Israeli surveillance software company NSO Group is back in court disputing WhatsApp’s claims that it used U.S.-based infrastructure to launch spyware against thousands of WhatsApp users last year.
In court documents filed Thursday, NSO Group rejected Facebook-owned WhatsApp’s allegations that NSO Group used servers from a Los Angeles-based hosting provider, QuadraNet, over 700 times to target WhatsApp users.
“Plaintiffs’ new claims about QuadraNet are false: NSO did not contract with QuadraNet to use its California servers,” the filing reads.
NSO Group claimed in the filings that even if its spyware, Pegasus, did use QuadraNet servers, it was third-party activity. The company sells its software around the globe to intelligence and law enforcement agencies.
“If Pegasus messages did pass through QuadraNet servers, they would have been sent by NSO’s customers, not NSO,” the filing states. “We repeat: NSO Group does not operate the Pegasus technology for its clients,” the spokesperson added.
NSO Group CEO Shalev Hulio said in the filings that he “was not aware of any contract between NSO and QuadraNet.”
The filing is just the latest effort in the ongoing legal battle between WhatsApp and NSO Group over whether NSO Group allegedly used WhatsApp to surveil users in the spring of 2019. NSO Group has denied the accusations. It comes just days after Facebook claimed that NSO Group’s law firm has a conflict of interest given it previously represented WhatsApp in a case that is related to this one.
NSO Group’s filing did not address Facebook’s request.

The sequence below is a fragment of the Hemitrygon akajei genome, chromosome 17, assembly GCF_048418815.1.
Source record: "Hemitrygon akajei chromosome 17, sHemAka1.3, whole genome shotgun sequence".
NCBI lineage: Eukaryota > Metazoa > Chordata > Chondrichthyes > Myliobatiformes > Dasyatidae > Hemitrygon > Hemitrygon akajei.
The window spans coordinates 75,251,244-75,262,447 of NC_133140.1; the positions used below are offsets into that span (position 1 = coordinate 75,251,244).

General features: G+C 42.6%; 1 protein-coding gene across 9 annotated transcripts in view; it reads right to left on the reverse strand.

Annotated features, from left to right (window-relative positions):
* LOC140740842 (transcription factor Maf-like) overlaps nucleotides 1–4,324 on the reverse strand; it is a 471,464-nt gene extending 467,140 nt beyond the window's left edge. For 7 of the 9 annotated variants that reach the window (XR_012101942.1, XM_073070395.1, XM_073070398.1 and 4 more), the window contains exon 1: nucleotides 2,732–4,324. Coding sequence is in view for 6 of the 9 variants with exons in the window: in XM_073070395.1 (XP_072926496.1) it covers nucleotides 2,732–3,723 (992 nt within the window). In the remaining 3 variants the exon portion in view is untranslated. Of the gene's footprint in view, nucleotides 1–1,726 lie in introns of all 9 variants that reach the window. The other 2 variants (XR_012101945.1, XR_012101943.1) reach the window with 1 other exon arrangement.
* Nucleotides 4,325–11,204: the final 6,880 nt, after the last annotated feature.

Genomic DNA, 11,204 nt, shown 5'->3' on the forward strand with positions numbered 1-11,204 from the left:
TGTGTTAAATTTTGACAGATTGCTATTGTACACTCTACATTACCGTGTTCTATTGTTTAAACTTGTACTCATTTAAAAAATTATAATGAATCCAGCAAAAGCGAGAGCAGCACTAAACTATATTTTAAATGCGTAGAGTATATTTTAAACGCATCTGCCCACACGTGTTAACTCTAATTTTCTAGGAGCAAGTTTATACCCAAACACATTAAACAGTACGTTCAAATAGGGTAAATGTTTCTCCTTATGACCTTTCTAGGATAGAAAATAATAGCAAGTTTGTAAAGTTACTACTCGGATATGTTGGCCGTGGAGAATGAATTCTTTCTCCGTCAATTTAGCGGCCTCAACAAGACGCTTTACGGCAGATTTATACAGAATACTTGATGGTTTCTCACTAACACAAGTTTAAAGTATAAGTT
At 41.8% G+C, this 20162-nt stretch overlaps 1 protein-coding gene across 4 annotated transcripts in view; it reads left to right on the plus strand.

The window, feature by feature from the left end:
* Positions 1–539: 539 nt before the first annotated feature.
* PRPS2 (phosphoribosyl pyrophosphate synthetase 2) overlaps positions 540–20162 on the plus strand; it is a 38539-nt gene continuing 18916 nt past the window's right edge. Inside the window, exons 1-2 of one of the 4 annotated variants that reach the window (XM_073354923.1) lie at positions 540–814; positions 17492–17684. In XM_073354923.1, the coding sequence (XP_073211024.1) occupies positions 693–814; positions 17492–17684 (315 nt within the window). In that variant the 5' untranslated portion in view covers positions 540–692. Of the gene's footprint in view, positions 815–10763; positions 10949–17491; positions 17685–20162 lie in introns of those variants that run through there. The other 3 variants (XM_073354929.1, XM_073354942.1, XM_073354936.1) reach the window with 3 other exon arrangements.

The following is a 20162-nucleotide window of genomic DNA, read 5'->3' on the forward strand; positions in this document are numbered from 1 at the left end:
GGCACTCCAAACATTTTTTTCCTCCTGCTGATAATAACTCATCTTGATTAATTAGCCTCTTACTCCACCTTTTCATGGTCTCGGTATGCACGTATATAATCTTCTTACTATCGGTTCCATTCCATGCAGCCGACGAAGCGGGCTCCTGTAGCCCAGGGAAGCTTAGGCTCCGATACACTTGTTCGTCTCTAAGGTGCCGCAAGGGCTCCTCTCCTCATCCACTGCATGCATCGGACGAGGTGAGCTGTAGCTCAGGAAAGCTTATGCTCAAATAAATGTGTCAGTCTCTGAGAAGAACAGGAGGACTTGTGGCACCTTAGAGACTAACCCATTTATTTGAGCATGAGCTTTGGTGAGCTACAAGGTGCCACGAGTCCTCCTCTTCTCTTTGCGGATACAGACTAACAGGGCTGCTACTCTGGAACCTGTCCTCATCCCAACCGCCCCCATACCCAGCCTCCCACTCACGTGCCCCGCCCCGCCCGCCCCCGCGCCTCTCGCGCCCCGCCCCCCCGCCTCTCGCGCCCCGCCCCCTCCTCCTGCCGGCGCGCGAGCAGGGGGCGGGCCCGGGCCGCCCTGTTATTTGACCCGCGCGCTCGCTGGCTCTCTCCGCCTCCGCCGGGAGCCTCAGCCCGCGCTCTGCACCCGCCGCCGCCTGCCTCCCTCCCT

The pushback on whether NSO Group used U.S.-based infrastructure to lob its attacks is the latest effort from NSO Group to refute WhatsApp’s claims that it has jurisdiction to sue NSO Group in a California-based court. NSO Group has argued that because it isn’t based in California, the case can’t proceed there.
But the filings also show NSO Group arguing, as it has time and time again, that its spyware isn’t capable of running in the U.S., that it isn’t responsible for the targeting of its spyware, which has been alleged to target human rights defenders, journalists and others.
WhatsApp’s allegations about the California servers could upend NSO Group’s line of defense.
NSO Group did not, however, dispute claims that it used a remote server hosted by Amazon — another claim WhatsApp filed last week.
Procedurally, the judge should not pay any mind to WhatsApp’s claims about QuadraNet servers, NSO Group argued, because those allegations weren’t flied in the original complaint.
“Plaintiffs’ assertions about QuadraNet’s California servers … should be disregarded because they are not in the Complaint. The Complaint alleged that NSO used QuadraNet servers located in the United States, not specifically in California,” the filing said. “If Plaintiffs want to clarify their allegations, they must amend the Complaint.”
In an attempt to degrade WhatsApp’s argument that NSO Group has violated the Computer Fraud and Abuse Act (CFAA), NSO Group claimed its activities were authorized by WhatsApp.
“Plaintiffs concede NSO had limited authorization to send messages … so they cannot claim NSO acted … ‘without authorization’ under the CFAA by sending messages,” the filings state. “Plaintiffs seek to enforce the [terms of service]’s terms against NSO, thereby admitting that NSO’s right to access WhatsApp’s servers was created and regulated by the TOS.”
This line of argument may be on shaky ground, John Scott-Railton, a senior researcher at the University of Toronto Monk School of Global Affairs and Public Policy, told CyberScoop.
“What I find most remarkable about their filing is their claim that NSO was an authorized user of WhatsApp, and that because their infection attempts targeted users, not WhatsApp (their claim), their messages were authorized,” Scott-Railton said. “This logic would say that if I send ransomware emails to hospitals around the country, I’m still an authorized user of Gmail.”
You can read the filing in full below: